THE SPRAY BROTHERS 259 supply 30 pounds available N. 20 pounds P2O5, and 40 pounds K2O in the first year after application and lesser amounts in subsequent years. These are not insignificant concentrations of nutrients. The primary source of nitrogen for the rotation is the nitrogen provided by the incorporation and decomposition of the red clover green manure crop. This crop is generally harvested for hay in late spring or early summer. (A second hay crop may be harvested if needed or allowed to mature for clover seed.) The clover is then allowed to grow back and is partially incor- porated by a late dishing in October. The fall incorporation allows some decomposition and mineralization to occur before cold weather. In the spring the fields are dished twice more and harrowed before planting the corn in mid-May. The brothers estimate that incorporation of the red clover will provide about 125 pounds of nitrogen per acre with about 75 pounds or 60 percent available to the corn crop. The Spray brothers do not believe in soil testing, and therefore only limited soil test data were available. The results indicated a soil pH of 6.2 to 7.2, 53 to 74 pounds per acre of available phosphorus, and 80 to 120 pounds per acre of available potassium. These data are insufficient to determine the pH, phosphorus, or potassium status of the entire farm; however, the yields obtained would seem to indicate that currently there is no soil fertility problem on the farm. A detailed and complete soil testing program over time would be required to determine if this fertility status can be maintained indefinitely. The Spray brothers attribute the favorable nutrient status to organic matter and microbial activity. Tillage The Spray brothers use chisel plowing as a form of reduced tiliage. The primary tilIage implement is the 12-foot offset disk. As indicated earlier the clover crop is disked once in October and then twice in the spring before once in October or November before frost and again once or twice in the spring before planting soybeans. The fields are harrowed before planting corn or soybeans. Soy- bean residues are also incorporated by dishing, and wheat is planted im- mediately after tilIage. The Spray brothers told the interviewer that they do not till deeper than 4 to 6 inches with the disk. planting corn. Likewise, the corn residues are dished ~ ~ . . ~ ~ ~ . Weed Control The Spray brothers have not used any herbicide for 15 years. They attri- bute the success of their weed control program to five factors: (1) the rotation they use, which includes a red clover hay crop; (2) the two dishings in early spring that kill off the sod as well as successive flushes of weed seeds; (3) a relatively late planting date for corn (near the middle of May) and for soybeans (in late May or early June); (4) the use of a rotary hoe at corn and soybean emergence; and (5) frequent cultivations during the grow-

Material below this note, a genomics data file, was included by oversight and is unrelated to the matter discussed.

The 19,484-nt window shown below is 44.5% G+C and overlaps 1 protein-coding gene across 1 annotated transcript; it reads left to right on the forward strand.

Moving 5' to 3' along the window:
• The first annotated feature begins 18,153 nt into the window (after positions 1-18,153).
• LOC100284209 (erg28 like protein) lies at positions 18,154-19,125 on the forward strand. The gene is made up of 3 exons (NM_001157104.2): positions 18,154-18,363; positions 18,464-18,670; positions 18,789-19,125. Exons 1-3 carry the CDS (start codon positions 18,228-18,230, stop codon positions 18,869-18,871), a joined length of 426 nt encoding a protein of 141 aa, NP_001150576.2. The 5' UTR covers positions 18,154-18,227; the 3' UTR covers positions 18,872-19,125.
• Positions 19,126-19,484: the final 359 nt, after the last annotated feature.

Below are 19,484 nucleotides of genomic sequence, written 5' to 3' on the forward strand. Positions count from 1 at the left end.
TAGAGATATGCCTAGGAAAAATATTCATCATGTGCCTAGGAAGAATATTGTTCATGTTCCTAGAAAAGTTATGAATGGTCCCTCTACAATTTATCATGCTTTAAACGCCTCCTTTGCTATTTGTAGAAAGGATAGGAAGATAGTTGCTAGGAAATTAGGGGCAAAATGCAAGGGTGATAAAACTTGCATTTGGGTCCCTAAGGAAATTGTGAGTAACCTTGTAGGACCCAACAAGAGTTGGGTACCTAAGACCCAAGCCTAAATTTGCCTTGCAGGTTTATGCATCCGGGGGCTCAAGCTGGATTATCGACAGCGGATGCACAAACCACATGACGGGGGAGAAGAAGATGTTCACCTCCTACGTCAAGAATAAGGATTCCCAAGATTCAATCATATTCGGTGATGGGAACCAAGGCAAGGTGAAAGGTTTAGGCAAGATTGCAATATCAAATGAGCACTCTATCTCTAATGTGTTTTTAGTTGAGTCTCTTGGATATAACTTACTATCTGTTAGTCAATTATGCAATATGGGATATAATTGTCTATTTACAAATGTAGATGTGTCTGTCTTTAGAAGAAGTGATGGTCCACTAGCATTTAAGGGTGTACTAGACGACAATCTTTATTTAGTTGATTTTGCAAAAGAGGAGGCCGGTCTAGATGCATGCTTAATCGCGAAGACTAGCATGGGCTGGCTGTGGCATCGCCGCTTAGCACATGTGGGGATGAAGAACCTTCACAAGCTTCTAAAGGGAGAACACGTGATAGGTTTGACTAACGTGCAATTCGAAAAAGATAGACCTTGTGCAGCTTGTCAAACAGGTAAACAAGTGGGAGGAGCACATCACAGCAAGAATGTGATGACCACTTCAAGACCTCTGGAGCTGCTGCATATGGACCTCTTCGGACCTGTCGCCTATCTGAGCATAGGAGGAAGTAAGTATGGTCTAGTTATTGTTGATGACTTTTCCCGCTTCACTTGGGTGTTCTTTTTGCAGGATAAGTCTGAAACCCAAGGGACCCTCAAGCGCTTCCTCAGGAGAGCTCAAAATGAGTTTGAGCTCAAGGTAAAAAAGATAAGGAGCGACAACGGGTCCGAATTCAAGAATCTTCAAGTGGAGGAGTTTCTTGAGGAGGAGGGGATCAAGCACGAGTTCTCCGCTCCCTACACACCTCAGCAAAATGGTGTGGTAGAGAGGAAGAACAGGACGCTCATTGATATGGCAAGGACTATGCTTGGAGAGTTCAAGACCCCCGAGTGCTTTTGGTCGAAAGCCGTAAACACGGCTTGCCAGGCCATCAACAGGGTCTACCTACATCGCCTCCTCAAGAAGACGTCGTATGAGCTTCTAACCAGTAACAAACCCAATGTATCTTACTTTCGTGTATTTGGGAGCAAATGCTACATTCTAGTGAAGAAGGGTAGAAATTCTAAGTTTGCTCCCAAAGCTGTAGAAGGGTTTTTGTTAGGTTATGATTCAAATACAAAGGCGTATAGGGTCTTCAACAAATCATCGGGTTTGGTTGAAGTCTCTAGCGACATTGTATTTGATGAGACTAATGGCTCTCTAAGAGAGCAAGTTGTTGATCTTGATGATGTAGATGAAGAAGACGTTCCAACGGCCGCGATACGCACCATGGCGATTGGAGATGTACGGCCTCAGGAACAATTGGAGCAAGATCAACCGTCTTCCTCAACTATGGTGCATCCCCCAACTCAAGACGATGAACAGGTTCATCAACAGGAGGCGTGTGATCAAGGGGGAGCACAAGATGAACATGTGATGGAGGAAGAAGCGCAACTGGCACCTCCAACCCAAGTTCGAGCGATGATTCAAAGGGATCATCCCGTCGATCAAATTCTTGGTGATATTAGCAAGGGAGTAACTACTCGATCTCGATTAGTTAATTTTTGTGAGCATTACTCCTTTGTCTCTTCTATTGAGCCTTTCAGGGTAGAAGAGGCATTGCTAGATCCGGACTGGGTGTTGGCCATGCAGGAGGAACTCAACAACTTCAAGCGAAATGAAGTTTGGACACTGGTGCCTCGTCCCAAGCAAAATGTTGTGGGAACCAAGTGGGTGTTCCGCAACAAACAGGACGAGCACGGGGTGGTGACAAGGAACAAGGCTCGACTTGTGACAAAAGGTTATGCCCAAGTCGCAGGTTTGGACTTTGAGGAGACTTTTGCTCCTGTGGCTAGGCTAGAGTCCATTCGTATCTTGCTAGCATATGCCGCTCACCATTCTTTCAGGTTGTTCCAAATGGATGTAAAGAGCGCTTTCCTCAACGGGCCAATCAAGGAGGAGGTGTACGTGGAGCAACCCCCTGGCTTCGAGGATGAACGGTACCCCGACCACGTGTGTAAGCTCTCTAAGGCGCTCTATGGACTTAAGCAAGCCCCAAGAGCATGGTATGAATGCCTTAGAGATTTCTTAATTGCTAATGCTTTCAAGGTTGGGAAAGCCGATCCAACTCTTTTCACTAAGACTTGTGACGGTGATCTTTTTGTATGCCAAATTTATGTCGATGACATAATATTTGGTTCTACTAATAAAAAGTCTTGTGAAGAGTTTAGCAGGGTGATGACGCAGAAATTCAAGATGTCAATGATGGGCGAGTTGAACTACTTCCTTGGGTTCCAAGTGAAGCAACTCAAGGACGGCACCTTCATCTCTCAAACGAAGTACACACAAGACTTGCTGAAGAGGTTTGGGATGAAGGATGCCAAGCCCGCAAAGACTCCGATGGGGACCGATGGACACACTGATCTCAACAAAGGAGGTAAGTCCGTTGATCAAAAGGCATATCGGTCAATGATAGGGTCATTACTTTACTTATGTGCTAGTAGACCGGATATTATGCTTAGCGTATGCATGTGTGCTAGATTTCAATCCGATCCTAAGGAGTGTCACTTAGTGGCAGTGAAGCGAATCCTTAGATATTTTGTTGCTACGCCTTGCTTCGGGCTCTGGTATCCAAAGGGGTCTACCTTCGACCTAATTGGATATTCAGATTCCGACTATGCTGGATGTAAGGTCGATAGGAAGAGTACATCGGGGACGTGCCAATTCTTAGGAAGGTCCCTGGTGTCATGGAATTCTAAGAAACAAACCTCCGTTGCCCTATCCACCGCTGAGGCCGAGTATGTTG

260 ALTERNATIVE AGRICULTURE ing season (two to four times as needed). In discussion, the brothers also noted that hired labor is used for cleaning up corn, soybean, and adzuki bean fields. limson weed is the major weed in the bean fields, and it is removed by hand. The soybean fields and corn fields were relatively free of weeds during the farm visit in September 1986. Weeds in the small grains on the Sprays' farm are not a problem because of the rotation. Insect, Nematode, and Disease Control Insecticides, nematocides, and fungicides have not been used on the Spray Brothers Farm in 15 years. The brothers stated emphatically that they did not have serious infestations of insects or diseases. The current and consistently high yields they obtain suggest that they are correct in their assumption. Field observation of mature or nearly mature soybeans and corn confirmed this point; there was no evidence of a disease or insect problem in September 1986. The fields of small grain were not observed during the farm visit. The Sprays reported that they use an oat variety with a high test weight per bushel, an attractive feature in the marketplace. In 1986 this oat variety was not on the recommended list for Knox County, although it was on the recommended list in 1985. The loss of its earlier recommendation suggests that these oats may currently be susceptible to the fungus disease races prevalent in Ohio. The wheat variety used by the Sprays has good resis- tance to rusts, smuts, viruses, and powdery mildew and was on the rec- ommended variety listing in 1986. In general, the Spray brothers did not feel that their small grain acreage was adversely affected by diseases or insects. They cited the benefits of rotation, an active soil microbial popula- tion, and good soil health as the reasons for reduced disease and insect occurrence, although there may be other factors that are important as wed. The Sprays were asked why alfalfa was not used in the rotation instead of red clover. Their answer is significant with respect to pesticide use; they do not use alfalfa because they believe that it would be necessary to use insec- ticides to control alfalfa weevil. Clover, on the other hand, does not have such an endemic insect problem and thus is a successful alternative legume whose use eliminates the need for insecticide. Also clover seed costs less than alfalfa seed and is a better leguminous crop for biomass production in the first year than the locally popular cultivars of alfalfa, a significant attrib- ute for a legume that is used for only a single year in a rotation. Labor The farm's 720 acres and its multiple enterprises are operated by Glen and Rex Spray and Glen's son, who is paid a cash salary. During haying season and for weed control, the farm employs additional student labor. The Sprays hire about 300 man-hours of labor each year at a cost of about $1,200.